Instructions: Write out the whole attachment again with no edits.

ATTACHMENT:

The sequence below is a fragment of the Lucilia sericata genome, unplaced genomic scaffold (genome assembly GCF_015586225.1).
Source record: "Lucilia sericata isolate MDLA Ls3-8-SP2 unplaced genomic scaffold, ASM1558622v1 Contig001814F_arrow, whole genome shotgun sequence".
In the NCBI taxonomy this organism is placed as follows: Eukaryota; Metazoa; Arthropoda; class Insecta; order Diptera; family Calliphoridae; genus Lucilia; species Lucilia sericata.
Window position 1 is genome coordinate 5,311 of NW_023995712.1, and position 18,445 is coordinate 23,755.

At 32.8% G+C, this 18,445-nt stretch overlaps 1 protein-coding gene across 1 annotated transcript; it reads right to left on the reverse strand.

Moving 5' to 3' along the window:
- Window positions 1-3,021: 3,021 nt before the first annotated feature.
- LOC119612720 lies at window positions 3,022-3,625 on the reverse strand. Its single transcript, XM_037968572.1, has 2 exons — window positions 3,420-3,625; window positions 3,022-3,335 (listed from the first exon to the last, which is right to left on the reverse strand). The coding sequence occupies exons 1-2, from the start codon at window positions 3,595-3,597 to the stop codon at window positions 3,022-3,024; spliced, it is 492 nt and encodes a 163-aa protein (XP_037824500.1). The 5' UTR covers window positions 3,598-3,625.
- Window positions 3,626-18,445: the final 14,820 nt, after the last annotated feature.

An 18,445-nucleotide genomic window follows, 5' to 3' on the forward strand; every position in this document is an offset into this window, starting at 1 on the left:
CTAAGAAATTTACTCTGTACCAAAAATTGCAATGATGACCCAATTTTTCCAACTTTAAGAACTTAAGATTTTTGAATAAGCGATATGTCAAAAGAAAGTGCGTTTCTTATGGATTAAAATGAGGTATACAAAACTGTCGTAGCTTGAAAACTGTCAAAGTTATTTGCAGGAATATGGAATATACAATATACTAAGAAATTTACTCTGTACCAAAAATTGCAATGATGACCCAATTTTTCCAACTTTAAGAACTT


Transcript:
The sequence below is a fragment of the Lucilia sericata genome, unplaced genomic scaffold (genome assembly GCF_015586225.1).
Source record: "Lucilia sericata isolate MDLA Ls3-8-SP2 unplaced genomic scaffold, ASM1558622v1 Contig001814F_arrow, whole genome shotgun sequence".
In the NCBI taxonomy this organism is placed as follows: Eukaryota; Metazoa; Arthropoda; class Insecta; order Diptera; family Calliphoridae; genus Lucilia; species Lucilia sericata.
Window position 1 is genome coordinate 5,311 of NW_023995712.1, and position 18,445 is coordinate 23,755.

At 32.8% G+C, this 18,445-nt stretch overlaps 1 protein-coding gene across 1 annotated transcript; it reads right to left on the reverse strand.

Moving 5' to 3' along the window:
- Window positions 1-3,021: 3,021 nt before the first annotated feature.
- LOC119612720 lies at window positions 3,022-3,625 on the reverse strand. Its single transcript, XM_037968572.1, has 2 exons — window positions 3,420-3,625; window positions 3,022-3,335 (listed from the first exon to the last, which is right to left on the reverse strand). The coding sequence occupies exons 1-2, from the start codon at window positions 3,595-3,597 to the stop codon at window positions 3,022-3,024; spliced, it is 492 nt and encodes a 163-aa protein (XP_037824500.1). The 5' UTR covers window positions 3,598-3,625.
- Window positions 3,626-18,445: the final 14,820 nt, after the last annotated feature.

An 18,445-nucleotide genomic window follows, 5' to 3' on the forward strand; every position in this document is an offset into this window, starting at 1 on the left:
CTAAGAAATTTACTCTGTACCAAAAATTGCAATGATGACCCAATTTTTCCAACTTTAAGAACTTAAGATTTTTGAATAAGCGATATGTCAAAAGAAAGTGCGTTTCTTATGGATTAAAATGAGGTATACAAAACTGTCGTAGCTTGAAAACTGTCAAAGTTATTTGCAGGAATATGGAATATACAATATACTAAGAAATTTACTCTGTACCAAAAATTGCAATGATGACCCAATTTTTCCAACTTTAAGAACTT